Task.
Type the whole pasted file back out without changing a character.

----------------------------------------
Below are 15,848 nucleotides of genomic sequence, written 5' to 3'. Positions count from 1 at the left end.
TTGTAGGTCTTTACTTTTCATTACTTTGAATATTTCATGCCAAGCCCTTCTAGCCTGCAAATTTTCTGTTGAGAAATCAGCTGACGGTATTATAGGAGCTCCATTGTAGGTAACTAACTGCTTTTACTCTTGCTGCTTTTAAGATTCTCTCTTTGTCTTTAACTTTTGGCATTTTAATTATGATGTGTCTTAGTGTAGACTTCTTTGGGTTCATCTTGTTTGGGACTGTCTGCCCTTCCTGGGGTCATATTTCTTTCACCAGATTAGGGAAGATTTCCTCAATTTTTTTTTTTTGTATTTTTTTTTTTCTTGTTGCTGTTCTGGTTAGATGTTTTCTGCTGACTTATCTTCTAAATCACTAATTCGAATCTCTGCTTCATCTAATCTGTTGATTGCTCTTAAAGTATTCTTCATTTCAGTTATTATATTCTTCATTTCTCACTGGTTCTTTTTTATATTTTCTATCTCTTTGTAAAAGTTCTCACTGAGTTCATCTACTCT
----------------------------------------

Below are 15,848 nucleotides of genomic sequence, written 5' to 3'. Positions count from 1 at the left end.
TTGTAGGTCTTTACTTTTCATTACTTTGAATATTTCATGCCAAGCCCTTCTAGCCTGCAAATTTTCTGTTGAGAAATCAGCTGACGGTATTATAGGAGCTCCATTGTAGGTAACTAACTGCTTTTACTCTTGCTGCTTTTAAGATTCTCTCTTTGTCTTTAACTTTTGGCATTTTAATTATGATGTGTCTTAGTGTAGACTTCTTTGGGTTCATCTTGTTTGGGACTGTCTGCCCTTCCTGGGGTCATATTTCTTTCACCAGATTAGGGAAGATTTCCTCAATTTTTTTTTTTTGTATTTTTTTTTTTCTTGTTGCTGTTCTGGTTAGATGTTTTCTGCTGACTTATCTTCTAAATCACTAATTCGAATCTCTGCTTCATCTAATCTGTTGATTGCTCTTAAAGTATTCTTCATTTCAGTTATTATATTCTTCATTTCTCACTGGTTCTTTTTTATATTTTCTATCTCTTTGTAAAAGTTCTCACTGAGTTCATCTACTCT